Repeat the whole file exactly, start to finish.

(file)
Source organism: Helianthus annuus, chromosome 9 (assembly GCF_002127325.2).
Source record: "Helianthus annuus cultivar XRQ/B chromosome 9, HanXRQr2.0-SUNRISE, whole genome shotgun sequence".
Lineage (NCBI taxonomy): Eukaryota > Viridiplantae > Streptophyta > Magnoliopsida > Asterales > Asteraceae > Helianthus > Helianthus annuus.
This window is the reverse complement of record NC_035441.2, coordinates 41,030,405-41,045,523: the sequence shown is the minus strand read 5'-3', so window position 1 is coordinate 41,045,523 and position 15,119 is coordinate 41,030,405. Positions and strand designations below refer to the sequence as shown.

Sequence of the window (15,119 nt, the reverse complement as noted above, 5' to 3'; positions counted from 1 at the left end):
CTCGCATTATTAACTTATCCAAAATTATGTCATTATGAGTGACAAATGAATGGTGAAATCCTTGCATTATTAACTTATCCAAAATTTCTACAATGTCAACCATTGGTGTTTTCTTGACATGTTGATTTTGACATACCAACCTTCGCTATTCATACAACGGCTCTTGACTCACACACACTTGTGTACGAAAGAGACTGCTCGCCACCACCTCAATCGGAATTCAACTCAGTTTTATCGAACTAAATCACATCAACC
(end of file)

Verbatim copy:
Source organism: Helianthus annuus, chromosome 9 (assembly GCF_002127325.2).
Source record: "Helianthus annuus cultivar XRQ/B chromosome 9, HanXRQr2.0-SUNRISE, whole genome shotgun sequence".
Lineage (NCBI taxonomy): Eukaryota > Viridiplantae > Streptophyta > Magnoliopsida > Asterales > Asteraceae > Helianthus > Helianthus annuus.
This window is the reverse complement of record NC_035441.2, coordinates 41,030,405-41,045,523: the sequence shown is the minus strand read 5'-3', so window position 1 is coordinate 41,045,523 and position 15,119 is coordinate 41,030,405. Positions and strand designations below refer to the sequence as shown.

Sequence of the window (15,119 nt, the reverse complement as noted above, 5' to 3'; positions counted from 1 at the left end):
CTCGCATTATTAACTTATCCAAAATTATGTCATTATGAGTGACAAATGAATGGTGAAATCCTTGCATTATTAACTTATCCAAAATTTCTACAATGTCAACCATTGGTGTTTTCTTGACATGTTGATTTTGACATACCAACCTTCGCTATTCATACAACGGCTCTTGACTCACACACACTTGTGTACGAAAGAGACTGCTCGCCACCACCTCAATCGGAATTCAACTCAGTTTTATCGAACTAAATCACATCAACC